The following are a list of key findings from my research on parental assessment of video game content appropriateness for their children. You can read the first round of published results here.
- There were no parents in the study who were able to definitively name all of the parts of the ESRB Ratings System or all six ratings and over two-thirds did not know what process games went through to get rated. This resulted in the majority of interviewed parents knowing little to nothing about the ratings system even if they claimed they used it.
- Interviewed parents had very specific criteria they used to judge video game appropriateness against and once any of those lines were crossed, the game was considered unsuitable. Though violence was a concern for interviewed parents, perceptions of violence were far more nuanced than the ESRB Rating System descriptors were able to convey, thus many had to do further research to properly assess the game and make sense of the content. Sexual content, however, was of a far higher concern than violence even for those interviewed parents who considered themselves very liberal in the types of games they allowed their children to play.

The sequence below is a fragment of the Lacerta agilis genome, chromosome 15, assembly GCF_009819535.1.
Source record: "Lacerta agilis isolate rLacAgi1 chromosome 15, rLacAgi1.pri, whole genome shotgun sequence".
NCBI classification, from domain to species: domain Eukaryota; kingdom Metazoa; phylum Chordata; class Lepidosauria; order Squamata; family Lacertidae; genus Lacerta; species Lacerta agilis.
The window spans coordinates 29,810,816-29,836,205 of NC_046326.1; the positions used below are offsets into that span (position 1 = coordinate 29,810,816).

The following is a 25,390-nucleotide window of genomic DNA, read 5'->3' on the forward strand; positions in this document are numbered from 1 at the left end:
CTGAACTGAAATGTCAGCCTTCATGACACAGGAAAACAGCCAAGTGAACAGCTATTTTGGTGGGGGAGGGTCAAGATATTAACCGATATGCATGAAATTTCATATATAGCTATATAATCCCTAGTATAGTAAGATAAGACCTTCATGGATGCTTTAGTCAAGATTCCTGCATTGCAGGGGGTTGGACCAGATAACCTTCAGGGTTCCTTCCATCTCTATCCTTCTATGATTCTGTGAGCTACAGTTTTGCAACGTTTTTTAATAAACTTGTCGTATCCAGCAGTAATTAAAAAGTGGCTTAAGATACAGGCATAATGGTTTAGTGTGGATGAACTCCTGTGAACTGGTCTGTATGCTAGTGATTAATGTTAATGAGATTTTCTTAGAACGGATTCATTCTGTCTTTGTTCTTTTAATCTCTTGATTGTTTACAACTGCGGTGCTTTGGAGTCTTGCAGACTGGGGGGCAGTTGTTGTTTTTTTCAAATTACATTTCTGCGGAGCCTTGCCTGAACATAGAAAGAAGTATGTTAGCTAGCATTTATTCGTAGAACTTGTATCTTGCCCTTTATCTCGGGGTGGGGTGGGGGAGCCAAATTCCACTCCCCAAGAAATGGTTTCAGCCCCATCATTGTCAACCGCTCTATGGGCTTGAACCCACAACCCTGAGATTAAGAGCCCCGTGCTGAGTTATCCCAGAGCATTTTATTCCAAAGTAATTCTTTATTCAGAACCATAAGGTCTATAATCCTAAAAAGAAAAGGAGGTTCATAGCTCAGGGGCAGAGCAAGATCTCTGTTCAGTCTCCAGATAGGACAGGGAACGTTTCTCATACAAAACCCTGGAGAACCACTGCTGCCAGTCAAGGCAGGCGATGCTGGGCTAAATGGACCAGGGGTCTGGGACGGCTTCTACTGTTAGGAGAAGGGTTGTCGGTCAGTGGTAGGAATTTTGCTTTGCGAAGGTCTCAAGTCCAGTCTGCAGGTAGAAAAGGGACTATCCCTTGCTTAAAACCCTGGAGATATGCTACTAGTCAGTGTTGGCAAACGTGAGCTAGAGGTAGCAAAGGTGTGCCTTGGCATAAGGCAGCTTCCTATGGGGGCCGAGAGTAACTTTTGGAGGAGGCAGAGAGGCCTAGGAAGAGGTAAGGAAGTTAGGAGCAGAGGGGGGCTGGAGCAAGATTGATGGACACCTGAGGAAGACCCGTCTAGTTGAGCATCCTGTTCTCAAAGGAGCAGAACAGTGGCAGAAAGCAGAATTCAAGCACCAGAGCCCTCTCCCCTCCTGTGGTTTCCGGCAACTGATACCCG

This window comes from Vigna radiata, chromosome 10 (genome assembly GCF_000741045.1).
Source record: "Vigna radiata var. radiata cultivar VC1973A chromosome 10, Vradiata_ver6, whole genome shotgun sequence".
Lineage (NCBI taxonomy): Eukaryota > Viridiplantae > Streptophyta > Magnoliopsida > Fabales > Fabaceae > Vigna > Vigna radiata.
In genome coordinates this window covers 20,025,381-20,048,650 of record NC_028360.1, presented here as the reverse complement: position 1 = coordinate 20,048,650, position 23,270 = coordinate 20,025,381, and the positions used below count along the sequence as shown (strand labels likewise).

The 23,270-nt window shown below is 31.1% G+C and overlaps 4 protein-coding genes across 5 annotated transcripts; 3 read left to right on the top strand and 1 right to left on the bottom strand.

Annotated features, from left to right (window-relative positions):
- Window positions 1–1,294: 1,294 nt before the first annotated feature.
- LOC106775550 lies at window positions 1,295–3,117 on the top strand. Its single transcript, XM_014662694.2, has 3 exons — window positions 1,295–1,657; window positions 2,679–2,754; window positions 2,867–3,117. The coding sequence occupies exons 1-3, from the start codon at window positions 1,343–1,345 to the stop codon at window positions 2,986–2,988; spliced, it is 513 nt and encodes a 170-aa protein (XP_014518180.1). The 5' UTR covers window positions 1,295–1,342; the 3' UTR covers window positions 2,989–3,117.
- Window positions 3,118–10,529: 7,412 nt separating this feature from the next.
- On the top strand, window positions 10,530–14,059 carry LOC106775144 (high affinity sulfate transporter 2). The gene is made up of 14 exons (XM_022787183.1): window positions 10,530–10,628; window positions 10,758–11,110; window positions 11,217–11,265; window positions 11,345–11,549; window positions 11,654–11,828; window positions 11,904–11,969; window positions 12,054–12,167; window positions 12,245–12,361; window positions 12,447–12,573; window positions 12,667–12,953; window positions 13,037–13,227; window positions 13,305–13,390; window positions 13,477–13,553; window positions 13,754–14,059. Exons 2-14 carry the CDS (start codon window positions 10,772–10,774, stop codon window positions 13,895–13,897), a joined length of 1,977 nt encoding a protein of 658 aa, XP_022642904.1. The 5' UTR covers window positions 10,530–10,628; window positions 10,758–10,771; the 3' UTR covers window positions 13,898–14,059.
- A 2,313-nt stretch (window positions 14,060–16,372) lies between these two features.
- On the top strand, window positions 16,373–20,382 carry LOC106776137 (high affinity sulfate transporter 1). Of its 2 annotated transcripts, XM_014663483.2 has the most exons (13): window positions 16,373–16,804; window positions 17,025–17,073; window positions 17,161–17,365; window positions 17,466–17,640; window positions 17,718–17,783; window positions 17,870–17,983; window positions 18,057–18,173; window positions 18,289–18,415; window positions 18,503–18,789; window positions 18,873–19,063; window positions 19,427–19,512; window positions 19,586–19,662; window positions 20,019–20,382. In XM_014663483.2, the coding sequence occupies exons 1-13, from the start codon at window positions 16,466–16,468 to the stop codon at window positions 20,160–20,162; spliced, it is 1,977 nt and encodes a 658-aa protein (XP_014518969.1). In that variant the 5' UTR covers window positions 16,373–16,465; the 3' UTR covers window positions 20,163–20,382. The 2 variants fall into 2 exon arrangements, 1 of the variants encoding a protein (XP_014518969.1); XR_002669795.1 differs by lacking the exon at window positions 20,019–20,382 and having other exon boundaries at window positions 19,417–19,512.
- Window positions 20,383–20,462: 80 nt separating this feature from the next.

- Interviewed parents with special needs children considered the needs of their child and the ability for a game to help him or her as more important than staying within content that was age appropriate.
- Based on the interviews, every family’s and child’s needs are different, including children within the same family. Therefore, a single information system, such as the ESRB Ratings System, may never be able to completely fulfill all of a parent’s information needs as they attempt to bridge their knowledge gap. As long as it provides a place to start, that may be all it needs to do.
- Relevant to the previous finding, interviewed parents attempted to bridge their knowledge gaps in multiple ways in order to assess game content and make sense of it. These included using the ESRB Ratings System, Internet searches (including specific sites as well as more general results) to find game reviews (both community and professional), game marketing (including websites, packaging, and commercials), and Let’s Plays (video game play-throughs).